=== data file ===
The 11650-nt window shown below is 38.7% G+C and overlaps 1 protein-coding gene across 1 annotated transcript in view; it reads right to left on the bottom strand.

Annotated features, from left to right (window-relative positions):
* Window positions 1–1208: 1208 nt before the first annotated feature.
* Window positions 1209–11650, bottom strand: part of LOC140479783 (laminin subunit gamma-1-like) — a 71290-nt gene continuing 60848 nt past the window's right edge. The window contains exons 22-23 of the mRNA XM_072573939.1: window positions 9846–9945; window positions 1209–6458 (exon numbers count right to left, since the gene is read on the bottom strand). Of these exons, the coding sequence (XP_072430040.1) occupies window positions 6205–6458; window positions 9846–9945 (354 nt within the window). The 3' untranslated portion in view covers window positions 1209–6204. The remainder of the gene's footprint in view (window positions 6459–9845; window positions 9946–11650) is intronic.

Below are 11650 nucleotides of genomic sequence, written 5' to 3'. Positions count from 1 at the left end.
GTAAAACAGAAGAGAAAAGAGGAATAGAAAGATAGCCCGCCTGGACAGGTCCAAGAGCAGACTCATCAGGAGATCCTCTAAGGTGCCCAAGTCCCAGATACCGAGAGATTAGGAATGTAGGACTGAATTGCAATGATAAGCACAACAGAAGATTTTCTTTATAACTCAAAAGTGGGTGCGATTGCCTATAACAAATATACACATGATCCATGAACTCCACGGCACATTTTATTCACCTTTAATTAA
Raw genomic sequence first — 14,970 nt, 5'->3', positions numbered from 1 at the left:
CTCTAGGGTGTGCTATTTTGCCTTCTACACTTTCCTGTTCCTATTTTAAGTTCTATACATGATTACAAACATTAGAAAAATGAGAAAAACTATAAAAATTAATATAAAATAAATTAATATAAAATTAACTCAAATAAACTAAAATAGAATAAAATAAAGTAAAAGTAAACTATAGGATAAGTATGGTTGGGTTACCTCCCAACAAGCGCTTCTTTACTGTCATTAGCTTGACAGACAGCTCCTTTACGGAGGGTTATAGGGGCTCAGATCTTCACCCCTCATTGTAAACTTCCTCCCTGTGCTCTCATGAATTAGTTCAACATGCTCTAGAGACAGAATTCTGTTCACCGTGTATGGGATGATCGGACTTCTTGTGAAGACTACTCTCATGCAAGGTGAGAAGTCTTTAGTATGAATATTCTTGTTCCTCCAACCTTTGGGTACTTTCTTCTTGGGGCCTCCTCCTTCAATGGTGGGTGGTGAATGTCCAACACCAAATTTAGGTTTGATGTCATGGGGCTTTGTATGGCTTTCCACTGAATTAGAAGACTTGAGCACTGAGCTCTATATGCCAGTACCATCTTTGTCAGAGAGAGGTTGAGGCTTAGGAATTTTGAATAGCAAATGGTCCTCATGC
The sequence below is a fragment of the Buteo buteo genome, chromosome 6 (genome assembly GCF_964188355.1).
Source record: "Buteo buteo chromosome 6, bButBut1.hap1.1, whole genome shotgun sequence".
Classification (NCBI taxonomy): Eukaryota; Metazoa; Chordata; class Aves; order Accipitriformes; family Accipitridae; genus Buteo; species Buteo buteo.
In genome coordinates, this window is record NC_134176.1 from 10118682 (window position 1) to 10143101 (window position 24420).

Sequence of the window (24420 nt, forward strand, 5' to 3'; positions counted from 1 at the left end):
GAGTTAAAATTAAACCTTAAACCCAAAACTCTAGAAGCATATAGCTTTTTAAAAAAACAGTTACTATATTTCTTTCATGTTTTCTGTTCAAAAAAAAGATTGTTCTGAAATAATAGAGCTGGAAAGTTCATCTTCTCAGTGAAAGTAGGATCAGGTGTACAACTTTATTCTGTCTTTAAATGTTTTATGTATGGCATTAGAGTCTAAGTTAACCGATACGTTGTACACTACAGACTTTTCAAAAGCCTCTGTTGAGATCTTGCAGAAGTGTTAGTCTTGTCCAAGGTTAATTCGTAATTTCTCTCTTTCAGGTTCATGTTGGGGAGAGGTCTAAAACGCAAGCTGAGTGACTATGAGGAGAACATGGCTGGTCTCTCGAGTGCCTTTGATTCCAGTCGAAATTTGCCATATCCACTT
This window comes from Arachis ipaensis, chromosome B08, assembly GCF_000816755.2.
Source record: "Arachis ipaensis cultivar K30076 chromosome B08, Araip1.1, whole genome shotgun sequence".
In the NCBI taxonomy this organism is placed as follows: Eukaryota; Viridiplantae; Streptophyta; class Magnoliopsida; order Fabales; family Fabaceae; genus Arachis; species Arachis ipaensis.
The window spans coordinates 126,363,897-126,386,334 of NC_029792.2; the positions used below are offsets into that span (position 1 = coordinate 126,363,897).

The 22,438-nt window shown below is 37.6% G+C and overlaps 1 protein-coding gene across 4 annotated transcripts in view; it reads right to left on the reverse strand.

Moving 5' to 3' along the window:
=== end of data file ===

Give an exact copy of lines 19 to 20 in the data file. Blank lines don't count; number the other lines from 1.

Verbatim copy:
The 22,438-nt window shown below is 37.6% G+C and overlaps 1 protein-coding gene across 4 annotated transcripts in view; it reads right to left on the reverse strand.

Moving 5' to 3' along the window: